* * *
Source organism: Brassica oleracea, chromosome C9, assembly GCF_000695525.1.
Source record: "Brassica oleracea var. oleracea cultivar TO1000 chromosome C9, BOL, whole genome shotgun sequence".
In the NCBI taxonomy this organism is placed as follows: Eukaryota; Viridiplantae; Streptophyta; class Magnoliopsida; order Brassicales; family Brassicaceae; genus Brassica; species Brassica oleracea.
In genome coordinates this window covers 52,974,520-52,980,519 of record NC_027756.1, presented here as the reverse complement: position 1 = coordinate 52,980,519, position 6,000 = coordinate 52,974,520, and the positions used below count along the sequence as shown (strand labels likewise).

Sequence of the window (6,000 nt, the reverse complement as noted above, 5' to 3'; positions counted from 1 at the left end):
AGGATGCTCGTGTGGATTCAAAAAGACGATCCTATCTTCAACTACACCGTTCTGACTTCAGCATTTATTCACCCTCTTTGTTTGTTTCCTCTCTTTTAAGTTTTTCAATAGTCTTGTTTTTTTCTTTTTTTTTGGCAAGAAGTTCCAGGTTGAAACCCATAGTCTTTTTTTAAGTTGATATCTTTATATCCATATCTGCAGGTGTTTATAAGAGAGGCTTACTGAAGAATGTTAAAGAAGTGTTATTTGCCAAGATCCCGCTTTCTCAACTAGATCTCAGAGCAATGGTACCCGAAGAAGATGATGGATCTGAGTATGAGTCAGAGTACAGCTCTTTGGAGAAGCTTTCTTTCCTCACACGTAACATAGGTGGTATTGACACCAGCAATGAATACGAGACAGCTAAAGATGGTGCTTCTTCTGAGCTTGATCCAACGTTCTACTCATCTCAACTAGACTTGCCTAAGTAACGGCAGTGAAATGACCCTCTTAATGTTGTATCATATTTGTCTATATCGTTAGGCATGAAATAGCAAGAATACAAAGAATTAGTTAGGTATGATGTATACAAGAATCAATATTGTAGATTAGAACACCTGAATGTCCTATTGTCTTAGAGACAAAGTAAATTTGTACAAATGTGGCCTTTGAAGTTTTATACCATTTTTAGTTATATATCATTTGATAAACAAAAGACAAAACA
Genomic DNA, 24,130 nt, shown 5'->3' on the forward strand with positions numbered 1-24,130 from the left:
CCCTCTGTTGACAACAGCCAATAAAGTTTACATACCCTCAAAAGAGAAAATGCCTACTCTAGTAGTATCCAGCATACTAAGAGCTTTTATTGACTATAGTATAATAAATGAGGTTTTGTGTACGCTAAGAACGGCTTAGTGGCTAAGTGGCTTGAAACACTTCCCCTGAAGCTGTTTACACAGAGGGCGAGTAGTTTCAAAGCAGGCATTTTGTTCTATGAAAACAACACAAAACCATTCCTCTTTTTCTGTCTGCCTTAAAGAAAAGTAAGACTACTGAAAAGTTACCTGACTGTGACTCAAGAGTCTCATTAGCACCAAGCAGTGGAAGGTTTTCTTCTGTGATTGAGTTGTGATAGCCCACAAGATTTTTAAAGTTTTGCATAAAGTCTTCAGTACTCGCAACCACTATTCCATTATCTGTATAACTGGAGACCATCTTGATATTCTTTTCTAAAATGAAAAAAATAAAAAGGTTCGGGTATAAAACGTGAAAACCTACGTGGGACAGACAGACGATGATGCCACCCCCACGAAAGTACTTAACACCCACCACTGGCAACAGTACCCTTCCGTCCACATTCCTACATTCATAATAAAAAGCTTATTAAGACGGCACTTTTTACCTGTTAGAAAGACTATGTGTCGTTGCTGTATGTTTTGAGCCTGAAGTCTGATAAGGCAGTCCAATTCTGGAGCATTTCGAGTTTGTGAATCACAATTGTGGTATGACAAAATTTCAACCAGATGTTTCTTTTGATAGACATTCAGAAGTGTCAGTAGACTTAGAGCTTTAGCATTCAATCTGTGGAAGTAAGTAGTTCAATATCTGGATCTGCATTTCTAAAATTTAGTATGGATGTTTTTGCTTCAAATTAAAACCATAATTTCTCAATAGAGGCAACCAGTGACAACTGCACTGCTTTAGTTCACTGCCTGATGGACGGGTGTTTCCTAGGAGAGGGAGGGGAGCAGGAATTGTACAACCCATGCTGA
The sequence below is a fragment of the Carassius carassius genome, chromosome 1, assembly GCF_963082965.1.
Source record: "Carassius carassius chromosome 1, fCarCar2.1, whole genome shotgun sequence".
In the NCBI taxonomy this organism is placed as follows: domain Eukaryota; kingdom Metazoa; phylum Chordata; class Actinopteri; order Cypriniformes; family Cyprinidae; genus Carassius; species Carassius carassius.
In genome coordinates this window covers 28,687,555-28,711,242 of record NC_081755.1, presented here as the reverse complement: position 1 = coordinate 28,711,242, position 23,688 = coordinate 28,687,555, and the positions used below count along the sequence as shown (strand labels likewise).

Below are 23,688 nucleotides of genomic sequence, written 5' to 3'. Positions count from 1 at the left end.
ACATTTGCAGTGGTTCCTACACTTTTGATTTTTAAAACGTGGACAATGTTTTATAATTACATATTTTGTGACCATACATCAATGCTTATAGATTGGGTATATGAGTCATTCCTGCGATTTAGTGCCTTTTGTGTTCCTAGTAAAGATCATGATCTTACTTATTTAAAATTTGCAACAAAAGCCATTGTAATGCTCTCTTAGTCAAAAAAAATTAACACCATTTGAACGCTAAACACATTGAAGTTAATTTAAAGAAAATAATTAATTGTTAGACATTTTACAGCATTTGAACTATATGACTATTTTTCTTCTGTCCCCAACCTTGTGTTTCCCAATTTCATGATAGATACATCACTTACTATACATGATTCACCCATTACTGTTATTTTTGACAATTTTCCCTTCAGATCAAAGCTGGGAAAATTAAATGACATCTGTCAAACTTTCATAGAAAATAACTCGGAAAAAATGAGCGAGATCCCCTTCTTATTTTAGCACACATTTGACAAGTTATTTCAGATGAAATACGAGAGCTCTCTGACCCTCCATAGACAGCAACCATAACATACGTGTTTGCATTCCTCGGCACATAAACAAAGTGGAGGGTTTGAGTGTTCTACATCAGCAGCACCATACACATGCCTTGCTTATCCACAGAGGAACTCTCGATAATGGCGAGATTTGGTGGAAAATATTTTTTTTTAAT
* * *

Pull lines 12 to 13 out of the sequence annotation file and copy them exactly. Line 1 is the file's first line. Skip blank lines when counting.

In genome coordinates this window covers 28,687,555-28,711,242 of record NC_081755.1, presented here as the reverse complement: position 1 = coordinate 28,711,242, position 23,688 = coordinate 28,687,555, and the positions used below count along the sequence as shown (strand labels likewise).

Below are 23,688 nucleotides of genomic sequence, written 5' to 3'. Positions count from 1 at the left end.